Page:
Constant improvements within the metalcore genre are becoming a rarity at this point.
About 22 months ago, a group out of Southhampton, England decided to become a bit of an anomaly. Bury Tomorrow seemingly did the impossible by re-imagining themselves in the light of a more thorough and collective metalcore act. Deservedly, they received eager acclaim surrounding their follow-up release (particularly due in part to vocalist Dani Winter-Bates’ sudden transformation into a powerhouse) from critics, myself included. As roughly a “half fan” of the band’s 2009 debut release Portraits, 2012’s The Union of Crowns left me stunned/wide-eyed at the group’s level of progress. One could argue that clean vocalist/guitarist Jason Cameron’s vocals took a bit of a backseat to Bates’ (I would agree, whole-heartedly), however, Cameron’s voice is as pleasant as any you will find in the industry (not just singling out the genre here, folks). Getting sidetracked – moral of the story is that the sophomore effort further built on what the band had previously identified themselves as, creating a bit of a theme – development.
Now that we are all caught up on the short history of the band, I’ll first mention my excitement and anticipation for their third full-length. Early in 2014 it became apparent that the British group was planning a summer(ish) release. After the miraculous development in BT’s quality of sound and musicianship between records one – and two, expectations now shot through the roof (unfortunate in most cases). While many can create a steady dose of awesome either in their debut or following a shit-debut, it is rare to further build off of that in future releases. Expectations are a tricky bitch.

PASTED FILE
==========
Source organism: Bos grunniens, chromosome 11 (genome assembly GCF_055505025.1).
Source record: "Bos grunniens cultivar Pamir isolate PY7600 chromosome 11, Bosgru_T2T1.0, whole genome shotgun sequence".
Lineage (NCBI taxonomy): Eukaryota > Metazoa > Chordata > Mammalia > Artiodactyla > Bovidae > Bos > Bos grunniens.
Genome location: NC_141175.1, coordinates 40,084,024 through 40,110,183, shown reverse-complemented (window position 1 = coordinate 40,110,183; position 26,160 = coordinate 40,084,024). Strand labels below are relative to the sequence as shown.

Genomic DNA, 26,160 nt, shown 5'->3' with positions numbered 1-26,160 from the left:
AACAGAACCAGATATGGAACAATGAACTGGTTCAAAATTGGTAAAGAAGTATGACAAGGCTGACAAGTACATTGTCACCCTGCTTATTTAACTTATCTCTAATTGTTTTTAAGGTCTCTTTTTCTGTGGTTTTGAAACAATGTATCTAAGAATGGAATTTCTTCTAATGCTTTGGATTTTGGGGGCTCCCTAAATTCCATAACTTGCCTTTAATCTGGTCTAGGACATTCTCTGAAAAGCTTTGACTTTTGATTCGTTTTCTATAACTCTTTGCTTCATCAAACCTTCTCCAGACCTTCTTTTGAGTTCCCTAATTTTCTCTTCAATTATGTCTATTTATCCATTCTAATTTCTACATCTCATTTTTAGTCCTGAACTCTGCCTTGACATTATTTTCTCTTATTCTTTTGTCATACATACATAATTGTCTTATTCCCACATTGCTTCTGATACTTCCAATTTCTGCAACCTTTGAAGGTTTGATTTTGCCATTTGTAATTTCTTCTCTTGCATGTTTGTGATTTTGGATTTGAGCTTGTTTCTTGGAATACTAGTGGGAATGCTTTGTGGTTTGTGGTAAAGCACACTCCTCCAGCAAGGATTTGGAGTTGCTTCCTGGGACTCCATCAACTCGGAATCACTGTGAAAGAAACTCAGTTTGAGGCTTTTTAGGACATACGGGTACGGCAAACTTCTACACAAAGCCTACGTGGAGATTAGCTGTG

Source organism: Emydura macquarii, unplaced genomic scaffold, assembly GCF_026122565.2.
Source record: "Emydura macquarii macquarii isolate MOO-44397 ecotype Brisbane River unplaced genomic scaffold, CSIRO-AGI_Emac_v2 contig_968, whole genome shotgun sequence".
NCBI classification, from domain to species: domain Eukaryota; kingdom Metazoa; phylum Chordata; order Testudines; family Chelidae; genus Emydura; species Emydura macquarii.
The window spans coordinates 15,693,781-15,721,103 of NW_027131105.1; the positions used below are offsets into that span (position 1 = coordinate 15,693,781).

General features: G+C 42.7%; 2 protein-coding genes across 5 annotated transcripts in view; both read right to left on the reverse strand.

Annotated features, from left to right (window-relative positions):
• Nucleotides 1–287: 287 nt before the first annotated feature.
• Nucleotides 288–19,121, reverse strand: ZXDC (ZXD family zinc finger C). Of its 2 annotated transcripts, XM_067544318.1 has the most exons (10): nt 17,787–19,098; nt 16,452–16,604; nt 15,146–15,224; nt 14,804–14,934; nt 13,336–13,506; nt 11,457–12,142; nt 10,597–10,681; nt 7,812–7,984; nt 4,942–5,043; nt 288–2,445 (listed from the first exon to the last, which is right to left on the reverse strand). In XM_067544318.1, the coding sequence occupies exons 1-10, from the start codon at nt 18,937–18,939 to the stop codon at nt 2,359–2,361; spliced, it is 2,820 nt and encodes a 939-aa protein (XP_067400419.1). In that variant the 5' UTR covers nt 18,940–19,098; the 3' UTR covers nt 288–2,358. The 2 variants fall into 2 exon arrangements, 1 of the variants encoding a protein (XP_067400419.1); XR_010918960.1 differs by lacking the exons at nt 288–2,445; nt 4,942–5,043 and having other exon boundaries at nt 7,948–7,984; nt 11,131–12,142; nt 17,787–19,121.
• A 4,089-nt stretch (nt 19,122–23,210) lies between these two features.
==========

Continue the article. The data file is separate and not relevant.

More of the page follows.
From the album’s opening onslaught, it is clear that Bates most certainly enriched his screams once again. Runes kicks off with the record’s primary single (which I don’t usually dig), “Man on Fire”, that absolutely obliterates most of The Union of Crowns. So far – expectation met.
Diving a little deeper, Bates has clearly found the right tone, which is ultimately what makes the most sense when mixed with his fellow bandmates (easier said than done). The biggest difference between 2009 and 2012 – and now, 2012 and 2014, is just how firmly planted into the music Bates’ screams have rooted. To be blunt – the dude can scream.
One other thing that is vividly clear (aside from Bates’ further progression behind the microphone) is the band’s melodic alteration. Sure, they established this sort of large/monumental sound on TUOC, but the guitars seem to soar a bit further on Runes. Astoundingly, they seem to match the number of breakdowns with guitar solos (this may be an exaggeration). Now, I am quite sure that some readers (“true” metalcore enthusiasts) will snub their nose to that remark, but the combining effect is actually quite pleasant. Stemming further on the theme of evolving one’s sound – this melodic growth is possibly the clearest evolvement Bury Tomorrow have eased into.
As apparent as my love for this band and this new addition to their discography is becoming, the theme of developing remains clear – and thus, my one (spoiled) irritation. Judging music similarly to sports is something I never thought to be fair. Taking an athlete’s season-by-season efforts and grading them each year accordingly – to me, it just doesn’t make much sense in the music world. However, Bury Tomorrow remarkably became a breath of sweet, fresh, magnificent metalcore-air back in 2012 with The Union of Crowns, and even though Runes further catapulted (ha! medieval reference) the band into greatness – the difference between the first and second far exceeds the variation between number two and number three. Perhaps this judgment is unfair, or maybe a little too meticulous? Regardless, when basing an album around a purpose-driven theme, one is at liberty to reach.
At the end of the day, Runes is a Goddamn gem – simply put (which I rarely do).